Last week, U.S. Senators Maria Cantwell (D-Wash.), Roger Wicker (R-Miss.) and Tammy Baldwin (D-Wis.) introduced legislation that would reauthorize the Coast Guard for fiscal years 2022 and 2023.   

“The Coast Guard keeps our maritime economy moving and our ports and waterways secure. This bill makes the investments needed to support that core mission, and will also help the Coast Guard crack down on illegal fishing, improve oil spill response, and bolster our nation’s presence in the Arctic,” Sen. Cantwell said in a statement. “The bill also invests in the Coast Guard’s most valuable resource: its people. We must expand training and education opportunities for Coasties and improve housing, childcare, and medical services so that the Coast Guard can recruit and retain a cutting edge and diverse workforce.”

“The American people depend on the U.S. Coast Guard now more than ever,” said Sen. Wicker. “The Coast Guard can always be counted on to save American lives, protect our homeland, and keep maritime transportation flowing safely, but it is time we do better for our service members. This bill would take a major step toward addressing needs such as deteriorating buildings, outdated equipment, and a lack of adequate funding.”

“Our United States Coast Guard members protect and secure our Great Lakes and are a crucial piece to keeping Wisconsin’s maritime economy moving forward,” said Sen. Baldwin. “Inadequate icebreaking capacity in the Great Lakes costs us thousands of American jobs and millions in business revenue, and this bipartisan legislation invests in the icebreaking resources needed to support our maritime industry and our Made in America economy. This critical legislation will help mitigate devastating climate-related events, invest in climate resilient Coast Guard infrastructure at places like Sturgeon Bay and will increase support for childcare, housing, and education needed to do right by our service members and veterans.”

The Coast Guard Authorization Act of 2022:

  • Would authorize $841 million for the third Polar Security Cutter and $20 million to establish the Arctic Security Cutter program office. This represents the first major step toward building the next generation of medium polar icebreakers to support maritime transportation, tourism, research, national security, and environmental protection missions in the emerging Arctic.
  • Would authorize $3 billion to address infrastructure repair and replacement backlogs. It would also require better transparency regarding the outstanding shoreside infrastructure needs by requiring an annual submission to Congress. This will allow members of Congress to better advocate for funding to address projects in their states and districts, including some of the Coast Guard’s unfunded priorities for fiscal year 2022.
  • Would improve oversight and investigations of sexual assault and harassment in the maritime industry and within the Coast Guard. The bill provides the Coast Guard the authority to revoke mariner credentials if the mariner has committed certain sex crimes. It defines sexual harassment and establishes a process for mariners to report crimes to the Coast Guard. The bill would also strengthen Coast Guard policy to ensure that members who are victims of sexual assault are provided care as soon as possible when deployed upon a vessel, or serving in a remote location. It would expand penalties for the failure to report a sexual assault and harassment at sea.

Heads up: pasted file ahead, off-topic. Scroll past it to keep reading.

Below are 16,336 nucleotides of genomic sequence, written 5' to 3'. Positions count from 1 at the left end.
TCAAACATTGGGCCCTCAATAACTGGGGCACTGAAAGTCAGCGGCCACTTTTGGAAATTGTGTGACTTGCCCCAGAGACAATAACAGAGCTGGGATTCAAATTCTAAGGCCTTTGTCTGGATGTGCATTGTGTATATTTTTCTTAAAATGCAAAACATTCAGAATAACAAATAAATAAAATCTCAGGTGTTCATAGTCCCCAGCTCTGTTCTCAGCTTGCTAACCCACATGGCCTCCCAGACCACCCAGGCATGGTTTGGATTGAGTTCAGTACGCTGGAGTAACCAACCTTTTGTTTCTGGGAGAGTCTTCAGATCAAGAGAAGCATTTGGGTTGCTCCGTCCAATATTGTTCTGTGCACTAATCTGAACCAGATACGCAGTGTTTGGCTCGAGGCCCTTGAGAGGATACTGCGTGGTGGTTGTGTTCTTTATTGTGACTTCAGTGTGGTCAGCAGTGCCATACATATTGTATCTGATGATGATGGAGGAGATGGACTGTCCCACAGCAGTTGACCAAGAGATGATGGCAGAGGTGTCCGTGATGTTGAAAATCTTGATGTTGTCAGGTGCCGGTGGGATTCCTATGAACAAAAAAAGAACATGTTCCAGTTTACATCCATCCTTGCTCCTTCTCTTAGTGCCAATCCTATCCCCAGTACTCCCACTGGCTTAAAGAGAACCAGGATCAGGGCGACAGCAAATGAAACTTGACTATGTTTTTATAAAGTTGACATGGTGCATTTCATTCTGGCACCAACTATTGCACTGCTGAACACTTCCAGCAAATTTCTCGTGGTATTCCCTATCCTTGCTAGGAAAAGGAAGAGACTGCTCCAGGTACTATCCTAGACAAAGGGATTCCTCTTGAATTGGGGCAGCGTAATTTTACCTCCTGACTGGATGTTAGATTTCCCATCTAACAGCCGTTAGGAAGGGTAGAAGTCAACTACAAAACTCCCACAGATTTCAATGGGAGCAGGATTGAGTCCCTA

• Would expand the Coast Guard childcare subsidy program, which helps Coast Guard families pay for childcare services. The bill would authorize $25 million (a 56% increase over current authorization) and expand eligibility so families are able to use the subsidy for additional types of childcare, such as nannies and multigenerational support.
  • Would improve access to medical care by authorizing research into expanding telemedicine access for members stationed in remote units like Cape Disappointment. The legislation would also establish a behavioral health policy and raise the limit on Coast Guard members permitted to be enrolled in post-graduate programs, increasing the number of Coast Guard members receiving training in the medical field.
  • Would require the Coast Guard to study and develop a plan to improve access to housing.
  • Aims to promote the representation of women and racial or ethnic minorities within the Coast Guard. It would require the Coast Guard to report to Congress on actions taken in response to the 2021 RAND representation report, develop a 10-year strategy to enhance diversity through recruitment and accession, and establish a partnership program with an institution serving underrepresented communities.  The bill would also expand the Coast Guard Junior ROTC Program to include partnerships in each Coast Guard district across the nation.
  • Would grant the Coast Guard temporary authority to allow for autonomous vessels to be used for space recovery operations in certain circumstances. This will improve safety as spacecraft return from space.


View the bill text here.

Read the section-by-section here.